Over the years, there have been so many failed attempts to deliver downloaded media through kiosks in shops we've lost track already. Nevertheless, a new plan backed by Toshiba at least sounds somewhat joined up.
The Japanese firm is investing a total of $24 million (£13 million) in US digital content supplier MOD Systems and with it comes a grand scheme to make in-store downloads really work.
SD cards, SD movies
From next spring, shoppers in the US will be able to take their SD cards to terminals in participating stores and fill them with (DRM-ed) TVs and movies from a range of mainstream sources.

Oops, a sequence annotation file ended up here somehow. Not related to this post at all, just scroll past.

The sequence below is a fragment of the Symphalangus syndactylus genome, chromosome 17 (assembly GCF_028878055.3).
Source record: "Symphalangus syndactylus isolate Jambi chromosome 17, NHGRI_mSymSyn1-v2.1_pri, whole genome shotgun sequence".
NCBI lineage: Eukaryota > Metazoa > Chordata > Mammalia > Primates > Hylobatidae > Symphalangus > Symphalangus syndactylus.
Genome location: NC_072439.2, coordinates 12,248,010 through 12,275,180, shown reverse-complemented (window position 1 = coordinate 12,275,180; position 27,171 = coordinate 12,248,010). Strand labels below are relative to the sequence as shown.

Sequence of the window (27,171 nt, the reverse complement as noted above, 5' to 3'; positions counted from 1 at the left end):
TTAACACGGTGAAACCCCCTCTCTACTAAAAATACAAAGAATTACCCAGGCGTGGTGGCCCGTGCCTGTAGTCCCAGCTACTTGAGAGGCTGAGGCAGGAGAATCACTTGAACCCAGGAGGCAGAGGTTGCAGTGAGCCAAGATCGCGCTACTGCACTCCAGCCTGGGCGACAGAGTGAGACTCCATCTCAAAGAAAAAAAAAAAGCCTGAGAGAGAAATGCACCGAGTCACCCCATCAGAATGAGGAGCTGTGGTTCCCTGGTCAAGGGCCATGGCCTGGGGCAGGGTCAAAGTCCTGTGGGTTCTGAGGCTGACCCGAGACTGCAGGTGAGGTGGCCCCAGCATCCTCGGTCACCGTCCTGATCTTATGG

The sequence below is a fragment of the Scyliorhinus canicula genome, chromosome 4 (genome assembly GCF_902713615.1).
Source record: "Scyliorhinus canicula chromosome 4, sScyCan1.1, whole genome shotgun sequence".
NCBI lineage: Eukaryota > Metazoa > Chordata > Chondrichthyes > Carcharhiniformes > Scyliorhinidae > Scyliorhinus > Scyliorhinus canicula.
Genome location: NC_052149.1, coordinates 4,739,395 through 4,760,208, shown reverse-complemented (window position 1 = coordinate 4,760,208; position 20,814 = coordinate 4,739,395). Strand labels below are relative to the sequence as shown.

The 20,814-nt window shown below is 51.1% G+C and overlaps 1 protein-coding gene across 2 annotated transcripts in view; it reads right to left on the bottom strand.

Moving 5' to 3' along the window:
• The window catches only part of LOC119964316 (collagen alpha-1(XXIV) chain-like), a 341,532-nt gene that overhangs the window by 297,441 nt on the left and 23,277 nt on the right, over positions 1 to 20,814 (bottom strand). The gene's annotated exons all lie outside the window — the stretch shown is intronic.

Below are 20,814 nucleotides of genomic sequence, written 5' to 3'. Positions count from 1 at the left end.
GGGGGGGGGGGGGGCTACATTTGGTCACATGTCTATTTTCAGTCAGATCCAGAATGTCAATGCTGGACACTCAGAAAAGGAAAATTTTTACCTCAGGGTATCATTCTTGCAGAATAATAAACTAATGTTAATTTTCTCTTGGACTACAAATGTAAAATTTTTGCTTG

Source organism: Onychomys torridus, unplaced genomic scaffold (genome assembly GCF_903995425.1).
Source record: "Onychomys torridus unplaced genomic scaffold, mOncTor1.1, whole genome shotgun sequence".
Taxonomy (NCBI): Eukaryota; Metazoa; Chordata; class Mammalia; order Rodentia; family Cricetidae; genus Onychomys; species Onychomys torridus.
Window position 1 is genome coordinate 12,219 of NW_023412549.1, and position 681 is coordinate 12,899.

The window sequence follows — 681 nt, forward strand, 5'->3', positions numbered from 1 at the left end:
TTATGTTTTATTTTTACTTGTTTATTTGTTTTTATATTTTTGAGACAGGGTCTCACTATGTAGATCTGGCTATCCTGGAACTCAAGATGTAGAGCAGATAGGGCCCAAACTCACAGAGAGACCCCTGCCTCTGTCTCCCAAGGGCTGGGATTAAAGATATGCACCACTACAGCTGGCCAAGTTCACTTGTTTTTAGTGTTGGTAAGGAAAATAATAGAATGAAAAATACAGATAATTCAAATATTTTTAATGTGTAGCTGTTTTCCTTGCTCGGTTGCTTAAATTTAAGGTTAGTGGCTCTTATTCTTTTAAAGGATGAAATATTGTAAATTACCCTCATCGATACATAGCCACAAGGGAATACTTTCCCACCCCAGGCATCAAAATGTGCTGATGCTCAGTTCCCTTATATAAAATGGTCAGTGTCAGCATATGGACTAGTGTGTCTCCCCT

The group hasn't said what those source are, but has indicated around 4,000 standard-definition titles will be available at launch – high definition will come later.
More important, however, is Toshiba's plan to feed the hardware side of the equation.
The Tokyo company says it will be producing dedicated set-top boxes for viewing the content of the SD cards without recourse to a computer, as well as portable iPod-like devices with screens.
Throw in a promise to pump out lots of high-capacity SD cards, and Toshiba probably thinks it has a neat end-to-end solution, but what's the betting BitTorrent is still the scourge of Hollywood when this scheme is long gone?
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